Then there's the Southern 6b. Definitely by the old- and even in some areas by the new- USDA zone map, there are areas of 6b in the South that have enormous magnolias, minors and needles in the wide open. Northwest Arkansas, Southern Kentucky, Northeast Tennessee and Western North Carolina come to mind.
Where the palm guru of Tennessee, Mr. Cole, has grown palms since before the 1960s (through the TN all-time record lows), is almost definitely located in 6b per the old zone map in Quebec, TN. Sabal minor has naturalized there for over 50 years and is found all over the area. He has enormous ancient needles.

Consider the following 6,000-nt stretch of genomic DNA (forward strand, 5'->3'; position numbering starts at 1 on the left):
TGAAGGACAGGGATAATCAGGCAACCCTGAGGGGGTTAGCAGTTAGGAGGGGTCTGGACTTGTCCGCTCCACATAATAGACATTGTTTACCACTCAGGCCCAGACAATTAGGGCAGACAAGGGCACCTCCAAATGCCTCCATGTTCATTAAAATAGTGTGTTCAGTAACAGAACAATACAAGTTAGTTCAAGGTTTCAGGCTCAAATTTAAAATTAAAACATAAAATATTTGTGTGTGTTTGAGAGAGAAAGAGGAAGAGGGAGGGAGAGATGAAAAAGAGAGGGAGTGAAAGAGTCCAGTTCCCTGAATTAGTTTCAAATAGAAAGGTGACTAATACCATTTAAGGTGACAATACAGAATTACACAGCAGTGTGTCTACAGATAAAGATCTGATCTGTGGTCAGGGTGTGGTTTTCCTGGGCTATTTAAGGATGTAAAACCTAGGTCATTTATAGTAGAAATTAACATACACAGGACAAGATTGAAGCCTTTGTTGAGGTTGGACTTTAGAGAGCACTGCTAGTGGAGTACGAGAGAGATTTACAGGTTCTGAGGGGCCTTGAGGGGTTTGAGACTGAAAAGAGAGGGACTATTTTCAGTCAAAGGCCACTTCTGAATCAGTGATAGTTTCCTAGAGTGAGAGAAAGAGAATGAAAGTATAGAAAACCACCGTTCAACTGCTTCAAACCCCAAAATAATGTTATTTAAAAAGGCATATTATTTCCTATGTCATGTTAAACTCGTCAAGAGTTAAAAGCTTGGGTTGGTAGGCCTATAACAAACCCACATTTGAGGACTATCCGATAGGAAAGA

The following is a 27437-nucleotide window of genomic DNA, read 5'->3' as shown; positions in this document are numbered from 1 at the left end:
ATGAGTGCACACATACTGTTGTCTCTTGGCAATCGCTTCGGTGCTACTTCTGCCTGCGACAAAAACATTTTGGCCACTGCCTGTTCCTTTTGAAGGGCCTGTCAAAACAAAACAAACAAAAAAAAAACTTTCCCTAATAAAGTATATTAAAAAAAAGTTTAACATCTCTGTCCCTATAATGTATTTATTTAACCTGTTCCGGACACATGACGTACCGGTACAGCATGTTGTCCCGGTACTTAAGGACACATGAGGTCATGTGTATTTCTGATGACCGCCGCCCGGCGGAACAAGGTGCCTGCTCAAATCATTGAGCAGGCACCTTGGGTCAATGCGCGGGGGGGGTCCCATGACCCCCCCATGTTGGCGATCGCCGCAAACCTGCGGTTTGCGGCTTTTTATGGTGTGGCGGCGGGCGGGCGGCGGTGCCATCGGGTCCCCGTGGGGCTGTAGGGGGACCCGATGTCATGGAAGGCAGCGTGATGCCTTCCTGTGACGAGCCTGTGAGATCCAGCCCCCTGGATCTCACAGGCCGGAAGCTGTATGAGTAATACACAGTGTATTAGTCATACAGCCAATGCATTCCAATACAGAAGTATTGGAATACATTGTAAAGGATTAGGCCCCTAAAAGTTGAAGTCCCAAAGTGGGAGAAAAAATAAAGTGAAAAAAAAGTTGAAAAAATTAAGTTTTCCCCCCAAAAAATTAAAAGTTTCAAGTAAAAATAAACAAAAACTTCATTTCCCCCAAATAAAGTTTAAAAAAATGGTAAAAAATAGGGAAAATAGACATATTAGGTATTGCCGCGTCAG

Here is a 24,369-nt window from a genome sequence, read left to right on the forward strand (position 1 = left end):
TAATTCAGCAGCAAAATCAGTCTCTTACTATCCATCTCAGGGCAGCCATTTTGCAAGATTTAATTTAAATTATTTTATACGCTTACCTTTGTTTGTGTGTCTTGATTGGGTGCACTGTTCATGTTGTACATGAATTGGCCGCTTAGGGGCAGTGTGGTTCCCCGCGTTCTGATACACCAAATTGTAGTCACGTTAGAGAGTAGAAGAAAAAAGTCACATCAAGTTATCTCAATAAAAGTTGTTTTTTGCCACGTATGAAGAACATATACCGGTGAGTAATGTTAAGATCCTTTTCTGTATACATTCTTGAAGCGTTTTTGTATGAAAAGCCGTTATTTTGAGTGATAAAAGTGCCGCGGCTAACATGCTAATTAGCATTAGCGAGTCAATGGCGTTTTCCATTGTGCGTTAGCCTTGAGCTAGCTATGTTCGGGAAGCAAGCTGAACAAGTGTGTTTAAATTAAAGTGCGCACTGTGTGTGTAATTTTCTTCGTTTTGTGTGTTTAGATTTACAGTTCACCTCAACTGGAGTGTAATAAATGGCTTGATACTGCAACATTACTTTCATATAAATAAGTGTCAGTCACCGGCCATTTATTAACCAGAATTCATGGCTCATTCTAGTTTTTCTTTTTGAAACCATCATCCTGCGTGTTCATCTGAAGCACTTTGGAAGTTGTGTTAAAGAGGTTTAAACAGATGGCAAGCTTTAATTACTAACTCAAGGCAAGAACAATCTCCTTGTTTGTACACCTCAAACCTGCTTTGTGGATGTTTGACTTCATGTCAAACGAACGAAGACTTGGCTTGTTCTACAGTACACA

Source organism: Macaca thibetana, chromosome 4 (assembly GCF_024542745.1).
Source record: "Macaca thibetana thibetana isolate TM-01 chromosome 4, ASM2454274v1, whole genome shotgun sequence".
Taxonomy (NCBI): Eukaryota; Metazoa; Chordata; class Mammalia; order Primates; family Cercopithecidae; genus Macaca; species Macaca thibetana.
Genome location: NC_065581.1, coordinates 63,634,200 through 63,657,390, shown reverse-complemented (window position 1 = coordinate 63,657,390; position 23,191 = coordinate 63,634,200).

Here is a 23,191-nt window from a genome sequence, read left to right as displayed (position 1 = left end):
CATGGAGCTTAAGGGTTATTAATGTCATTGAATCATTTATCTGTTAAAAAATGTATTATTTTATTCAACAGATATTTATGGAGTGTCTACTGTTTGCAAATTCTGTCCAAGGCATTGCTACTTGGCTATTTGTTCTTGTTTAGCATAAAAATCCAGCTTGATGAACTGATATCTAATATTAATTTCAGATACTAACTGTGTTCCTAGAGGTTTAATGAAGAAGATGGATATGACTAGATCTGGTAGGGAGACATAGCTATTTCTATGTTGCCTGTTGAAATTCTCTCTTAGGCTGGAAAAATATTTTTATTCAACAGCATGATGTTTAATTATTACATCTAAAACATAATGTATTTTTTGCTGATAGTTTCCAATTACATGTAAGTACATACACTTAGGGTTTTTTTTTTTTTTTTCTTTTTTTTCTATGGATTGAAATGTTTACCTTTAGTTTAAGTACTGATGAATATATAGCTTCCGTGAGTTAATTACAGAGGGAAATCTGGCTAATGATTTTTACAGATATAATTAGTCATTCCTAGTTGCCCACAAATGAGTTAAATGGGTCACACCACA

Nashville- an old zone USDA 6b has some of the largest magnolias I have seen in my life- and I've been all over the South. Some are estimated to be pre-date the Civil War in the Nashville City Cemetery. I've shown some large live oaks as well. There are large cotton fields in Middle and West Tennessee in areas that were also rated 6b on the old zone map.
The only time I use the zone map now is when I mentally compare zones within a region. For example: Nashville vs Birmingham. Seattle vs Portland. Baltimore vs New York City. Boise vs Salt Lake City. The coast and mountains just skew reality too much in the world of flora and fauna.